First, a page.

The Rule of the Road, 1919-1986: A Case Study of Standards Change

38 Pages Posted: 3 Dec 2014

See all articles by Ian Watson

Ian Watson

Gjøvik University College (GUC); Bifröst University

Date Written: 1999

Abstract

In 1919, 104 of the world’s territories drove on the left and 104 on the right. Between 1919 and 1986, 34 of the keep-left territories changed to keep-right. No territories shifted in the opposite direction. This paper tests and largely sustains the counterintuitive hypothesis that the reason all changes were in one direction was less that there was any difference between keep-left and keep-right as rules, and more that the geographical position of many keep-left territories happened to put them under pressure to change from keep-right neighbors. This paper also discusses six other potential explanations of change, most of which played some role as well. Finally, it shows that the rule of the road is an example of standardization and convention. The explanations of change proposed for the rule of the road are familiar from many other cases of standardization.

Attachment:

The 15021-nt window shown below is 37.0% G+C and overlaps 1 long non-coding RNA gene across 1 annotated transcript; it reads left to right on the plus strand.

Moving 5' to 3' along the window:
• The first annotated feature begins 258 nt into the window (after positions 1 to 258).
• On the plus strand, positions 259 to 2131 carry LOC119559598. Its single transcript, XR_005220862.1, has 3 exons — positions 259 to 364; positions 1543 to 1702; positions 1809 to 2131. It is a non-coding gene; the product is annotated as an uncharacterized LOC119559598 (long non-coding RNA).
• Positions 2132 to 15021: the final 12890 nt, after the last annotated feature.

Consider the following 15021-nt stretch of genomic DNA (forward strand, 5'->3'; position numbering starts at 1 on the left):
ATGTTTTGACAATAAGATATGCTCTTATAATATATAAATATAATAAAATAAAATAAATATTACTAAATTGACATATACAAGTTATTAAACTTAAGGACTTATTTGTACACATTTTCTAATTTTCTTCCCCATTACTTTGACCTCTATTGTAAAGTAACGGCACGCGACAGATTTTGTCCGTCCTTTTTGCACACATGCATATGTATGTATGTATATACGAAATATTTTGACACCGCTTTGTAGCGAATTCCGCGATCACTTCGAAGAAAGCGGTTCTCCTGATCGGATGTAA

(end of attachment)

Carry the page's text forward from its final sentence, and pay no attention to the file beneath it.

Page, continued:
Keywords: rule of the road, convention, standardization, change, keep left, keep right

Suggested Citation

Watson, Ian, The Rule of the Road, 1919-1986: A Case Study of Standards Change (1999). Available at SSRN: https://ssrn.com/abstract=2533026 or http://dx.doi.org/10.2139/ssrn.2533026

Ian Watson (Contact Author)

Gjøvik University College (GUC) ( email )

Teknologivn. 22,
Gjøvik, 2815
Norway

Bifröst University ( email )

Bifröst
Borgarnes, 311
Iceland

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